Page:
Posted on: 27 April 2015
Ten years ago, if you’d told the average small business owner that to stay competitive they’d have to ‘do business in the cloud’, they’d likely have laughed nervously and wondered how they were going to pay for the aviation fuel.
Despite over 90% of organisations expected to be using cloud services by the end of 20151, many of their owners understand little more about it today than they did back then.
The difference is that today cloud computing is a hot topic in IT, whether you’re a multi-national corporation or a sole trader. There’s apparent pressure to adopt it, but this is equally matched with stories of data mismanagement, data loss and data fraud.
With help from Alex Hilton, CEO of the Cloud Industry Forum (CIF), and Dr Edgar Whitley, Associate Professor of Information Systems at LSE and author of ‘Moving to the cloud corporation’, let’s get to the bottom of what it is, why you should use it, and how to avoid the risks.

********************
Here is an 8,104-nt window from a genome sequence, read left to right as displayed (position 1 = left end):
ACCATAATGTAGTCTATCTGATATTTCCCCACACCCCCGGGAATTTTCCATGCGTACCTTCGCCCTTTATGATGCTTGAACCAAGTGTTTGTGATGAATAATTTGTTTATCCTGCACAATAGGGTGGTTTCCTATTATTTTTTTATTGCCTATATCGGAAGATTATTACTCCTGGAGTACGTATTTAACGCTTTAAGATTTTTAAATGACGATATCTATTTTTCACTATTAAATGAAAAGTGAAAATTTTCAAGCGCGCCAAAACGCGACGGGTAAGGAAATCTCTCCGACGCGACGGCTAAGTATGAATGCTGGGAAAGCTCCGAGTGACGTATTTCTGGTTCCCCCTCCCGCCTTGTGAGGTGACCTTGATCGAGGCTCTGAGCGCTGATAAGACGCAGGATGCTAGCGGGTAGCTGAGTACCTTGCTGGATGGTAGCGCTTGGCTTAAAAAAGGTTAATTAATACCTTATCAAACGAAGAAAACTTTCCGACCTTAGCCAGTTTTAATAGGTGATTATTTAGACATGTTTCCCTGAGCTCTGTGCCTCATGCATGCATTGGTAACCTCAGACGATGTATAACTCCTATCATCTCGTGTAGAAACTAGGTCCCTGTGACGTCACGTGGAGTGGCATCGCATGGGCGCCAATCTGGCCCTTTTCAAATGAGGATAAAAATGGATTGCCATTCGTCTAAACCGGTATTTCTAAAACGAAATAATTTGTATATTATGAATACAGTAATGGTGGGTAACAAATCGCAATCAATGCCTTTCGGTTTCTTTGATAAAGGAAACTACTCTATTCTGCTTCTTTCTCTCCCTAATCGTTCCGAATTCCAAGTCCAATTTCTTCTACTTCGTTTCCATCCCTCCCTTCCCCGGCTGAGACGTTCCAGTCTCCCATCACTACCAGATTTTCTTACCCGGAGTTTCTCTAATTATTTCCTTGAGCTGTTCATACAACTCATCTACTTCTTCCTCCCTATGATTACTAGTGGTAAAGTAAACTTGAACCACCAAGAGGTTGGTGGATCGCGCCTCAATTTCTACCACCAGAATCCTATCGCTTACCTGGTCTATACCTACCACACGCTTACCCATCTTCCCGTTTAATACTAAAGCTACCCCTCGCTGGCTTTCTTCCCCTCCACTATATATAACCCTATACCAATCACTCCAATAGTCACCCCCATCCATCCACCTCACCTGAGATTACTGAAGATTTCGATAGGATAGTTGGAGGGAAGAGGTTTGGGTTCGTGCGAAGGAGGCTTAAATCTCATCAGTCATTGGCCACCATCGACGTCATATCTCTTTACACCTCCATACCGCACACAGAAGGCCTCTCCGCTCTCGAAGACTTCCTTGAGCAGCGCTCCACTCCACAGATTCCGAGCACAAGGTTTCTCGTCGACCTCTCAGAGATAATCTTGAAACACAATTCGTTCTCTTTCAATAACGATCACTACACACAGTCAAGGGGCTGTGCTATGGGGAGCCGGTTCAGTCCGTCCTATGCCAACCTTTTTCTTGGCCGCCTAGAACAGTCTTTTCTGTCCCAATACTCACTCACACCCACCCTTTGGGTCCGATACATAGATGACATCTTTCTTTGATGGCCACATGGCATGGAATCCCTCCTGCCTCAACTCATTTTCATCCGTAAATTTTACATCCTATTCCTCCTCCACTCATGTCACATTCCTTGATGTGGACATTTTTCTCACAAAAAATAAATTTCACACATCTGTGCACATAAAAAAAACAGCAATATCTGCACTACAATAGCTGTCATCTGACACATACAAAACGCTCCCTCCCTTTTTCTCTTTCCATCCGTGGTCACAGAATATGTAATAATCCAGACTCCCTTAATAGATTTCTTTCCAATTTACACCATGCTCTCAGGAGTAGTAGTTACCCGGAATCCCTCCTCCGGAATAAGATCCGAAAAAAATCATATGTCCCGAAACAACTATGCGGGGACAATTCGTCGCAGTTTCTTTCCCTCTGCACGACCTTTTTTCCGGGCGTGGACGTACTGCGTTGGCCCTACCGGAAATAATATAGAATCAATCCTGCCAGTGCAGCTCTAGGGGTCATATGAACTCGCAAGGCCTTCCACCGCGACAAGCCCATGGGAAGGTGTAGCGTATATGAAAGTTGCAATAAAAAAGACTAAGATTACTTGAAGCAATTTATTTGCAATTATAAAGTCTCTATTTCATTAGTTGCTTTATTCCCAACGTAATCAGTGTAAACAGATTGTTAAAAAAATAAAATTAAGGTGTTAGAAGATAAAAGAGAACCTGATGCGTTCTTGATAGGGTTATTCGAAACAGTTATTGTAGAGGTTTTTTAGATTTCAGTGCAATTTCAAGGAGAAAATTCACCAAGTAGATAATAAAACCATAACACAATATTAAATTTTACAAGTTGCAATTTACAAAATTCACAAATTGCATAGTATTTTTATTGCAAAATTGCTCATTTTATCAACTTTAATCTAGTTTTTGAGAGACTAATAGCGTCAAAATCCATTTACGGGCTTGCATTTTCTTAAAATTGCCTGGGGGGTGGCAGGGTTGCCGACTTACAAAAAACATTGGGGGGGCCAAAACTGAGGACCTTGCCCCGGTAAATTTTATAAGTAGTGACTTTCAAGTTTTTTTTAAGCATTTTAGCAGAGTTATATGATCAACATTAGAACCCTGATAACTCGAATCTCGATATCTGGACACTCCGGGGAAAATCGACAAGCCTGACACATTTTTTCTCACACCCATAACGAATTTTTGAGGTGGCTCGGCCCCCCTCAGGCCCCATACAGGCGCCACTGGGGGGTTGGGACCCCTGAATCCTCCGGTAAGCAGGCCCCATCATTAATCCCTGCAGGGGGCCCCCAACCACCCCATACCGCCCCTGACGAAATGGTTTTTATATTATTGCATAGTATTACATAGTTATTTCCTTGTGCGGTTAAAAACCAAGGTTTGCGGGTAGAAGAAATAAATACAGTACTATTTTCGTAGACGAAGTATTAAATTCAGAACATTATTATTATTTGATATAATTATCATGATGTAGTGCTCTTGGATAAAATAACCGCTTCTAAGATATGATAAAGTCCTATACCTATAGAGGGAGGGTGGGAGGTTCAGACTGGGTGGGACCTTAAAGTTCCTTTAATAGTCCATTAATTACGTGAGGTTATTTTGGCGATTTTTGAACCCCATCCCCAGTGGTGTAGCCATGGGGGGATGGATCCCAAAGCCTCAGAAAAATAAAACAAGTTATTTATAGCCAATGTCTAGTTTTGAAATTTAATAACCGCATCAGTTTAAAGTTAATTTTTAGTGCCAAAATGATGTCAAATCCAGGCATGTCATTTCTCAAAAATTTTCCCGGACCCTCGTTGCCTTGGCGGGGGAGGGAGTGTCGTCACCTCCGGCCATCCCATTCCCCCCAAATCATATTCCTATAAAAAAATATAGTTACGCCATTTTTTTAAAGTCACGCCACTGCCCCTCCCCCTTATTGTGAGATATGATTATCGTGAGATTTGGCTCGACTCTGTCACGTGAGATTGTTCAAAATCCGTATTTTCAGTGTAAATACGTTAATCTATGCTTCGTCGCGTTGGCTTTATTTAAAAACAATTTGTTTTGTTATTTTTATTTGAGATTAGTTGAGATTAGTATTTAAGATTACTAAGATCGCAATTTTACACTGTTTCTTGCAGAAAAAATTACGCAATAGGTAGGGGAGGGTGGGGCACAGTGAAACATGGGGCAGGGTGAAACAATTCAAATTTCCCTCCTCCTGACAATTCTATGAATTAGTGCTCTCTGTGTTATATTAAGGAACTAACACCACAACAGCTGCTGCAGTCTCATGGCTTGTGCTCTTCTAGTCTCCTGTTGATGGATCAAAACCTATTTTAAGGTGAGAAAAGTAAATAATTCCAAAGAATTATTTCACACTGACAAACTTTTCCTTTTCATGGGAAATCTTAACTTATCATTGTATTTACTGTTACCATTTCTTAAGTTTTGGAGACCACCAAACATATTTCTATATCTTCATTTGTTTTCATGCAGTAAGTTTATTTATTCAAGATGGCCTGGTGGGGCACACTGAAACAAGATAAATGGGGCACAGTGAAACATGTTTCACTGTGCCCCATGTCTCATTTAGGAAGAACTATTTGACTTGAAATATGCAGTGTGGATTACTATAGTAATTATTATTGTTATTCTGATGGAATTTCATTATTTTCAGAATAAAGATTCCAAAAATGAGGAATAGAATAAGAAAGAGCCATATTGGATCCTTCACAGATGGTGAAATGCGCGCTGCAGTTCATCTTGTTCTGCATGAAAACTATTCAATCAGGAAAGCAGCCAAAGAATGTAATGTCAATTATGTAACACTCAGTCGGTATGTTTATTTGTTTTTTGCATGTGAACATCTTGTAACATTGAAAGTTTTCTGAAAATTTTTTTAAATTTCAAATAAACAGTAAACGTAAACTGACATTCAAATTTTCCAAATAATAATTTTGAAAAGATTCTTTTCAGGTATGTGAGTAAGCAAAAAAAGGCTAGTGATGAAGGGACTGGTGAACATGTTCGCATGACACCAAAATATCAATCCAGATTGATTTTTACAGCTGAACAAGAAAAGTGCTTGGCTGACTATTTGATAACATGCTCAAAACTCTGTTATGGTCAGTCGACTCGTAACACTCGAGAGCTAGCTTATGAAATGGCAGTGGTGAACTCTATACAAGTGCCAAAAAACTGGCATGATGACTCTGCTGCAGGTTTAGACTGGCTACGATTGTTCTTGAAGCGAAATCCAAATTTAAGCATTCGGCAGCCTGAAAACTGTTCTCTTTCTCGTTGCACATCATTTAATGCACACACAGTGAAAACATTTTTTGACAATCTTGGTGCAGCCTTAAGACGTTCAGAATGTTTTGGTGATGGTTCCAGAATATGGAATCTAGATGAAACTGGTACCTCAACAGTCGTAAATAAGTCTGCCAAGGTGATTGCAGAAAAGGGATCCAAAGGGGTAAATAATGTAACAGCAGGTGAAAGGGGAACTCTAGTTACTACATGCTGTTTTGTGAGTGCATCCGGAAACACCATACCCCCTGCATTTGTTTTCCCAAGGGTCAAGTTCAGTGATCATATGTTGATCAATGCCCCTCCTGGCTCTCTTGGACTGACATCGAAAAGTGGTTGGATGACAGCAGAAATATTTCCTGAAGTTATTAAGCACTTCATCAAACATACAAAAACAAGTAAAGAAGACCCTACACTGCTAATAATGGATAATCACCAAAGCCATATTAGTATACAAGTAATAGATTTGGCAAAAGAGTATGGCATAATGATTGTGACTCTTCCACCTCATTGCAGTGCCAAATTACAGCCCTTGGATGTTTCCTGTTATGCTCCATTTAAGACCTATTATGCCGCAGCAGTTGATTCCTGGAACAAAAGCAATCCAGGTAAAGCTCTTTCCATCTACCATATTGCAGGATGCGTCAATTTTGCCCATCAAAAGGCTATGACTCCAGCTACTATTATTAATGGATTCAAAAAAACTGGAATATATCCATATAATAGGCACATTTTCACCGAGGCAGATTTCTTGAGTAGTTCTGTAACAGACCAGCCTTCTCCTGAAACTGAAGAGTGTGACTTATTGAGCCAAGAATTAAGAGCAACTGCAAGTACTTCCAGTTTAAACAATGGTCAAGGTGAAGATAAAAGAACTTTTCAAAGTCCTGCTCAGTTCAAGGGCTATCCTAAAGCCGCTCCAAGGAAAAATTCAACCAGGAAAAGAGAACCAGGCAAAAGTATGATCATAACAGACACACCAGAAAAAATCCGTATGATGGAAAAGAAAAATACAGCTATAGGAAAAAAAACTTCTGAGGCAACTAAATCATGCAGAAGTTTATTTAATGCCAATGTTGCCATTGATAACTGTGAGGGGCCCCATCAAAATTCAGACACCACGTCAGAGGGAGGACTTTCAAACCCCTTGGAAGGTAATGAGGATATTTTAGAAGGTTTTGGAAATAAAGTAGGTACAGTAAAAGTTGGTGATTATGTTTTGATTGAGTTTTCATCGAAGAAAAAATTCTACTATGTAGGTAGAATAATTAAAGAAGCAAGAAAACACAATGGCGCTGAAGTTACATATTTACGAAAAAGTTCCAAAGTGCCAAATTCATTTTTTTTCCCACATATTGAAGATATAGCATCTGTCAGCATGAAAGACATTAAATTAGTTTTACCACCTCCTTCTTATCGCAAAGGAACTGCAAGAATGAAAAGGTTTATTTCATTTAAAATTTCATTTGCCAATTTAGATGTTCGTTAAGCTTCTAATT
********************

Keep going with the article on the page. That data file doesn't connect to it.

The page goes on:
What is cloud computing?
According to the Oxford English Dictionary, the definition of cloud computing is “the practice of using a network of remote servers hosted on the internet to store, manage and process data, rather than a local server or a personal computer”.
We think that’s a bit of a mouthful, so here’s a gentler description:
Cloud computing is a viable alternative to having lots of software on your office computers, an in-house server to store and share your data between members of staff and an IT team to manage it all. A third party provider, called a cloud service provider (CSP), maintains your company’s data, updates it and is tasked with keeping it secure.
The ‘cloud’ bit is the network of servers that use computer power to run applications, with businesses like yours choosing which applications you want to run.
But don’t go rushing off and throwing the software and data you use into the ether just yet. First you need to identify how cloud computing could work for and add value for your business. You’ll need to know the risks of cloud computing too and how to overcome them so that you can be sure it’s the right strategic decision for your business.
Find out more about cloud computing
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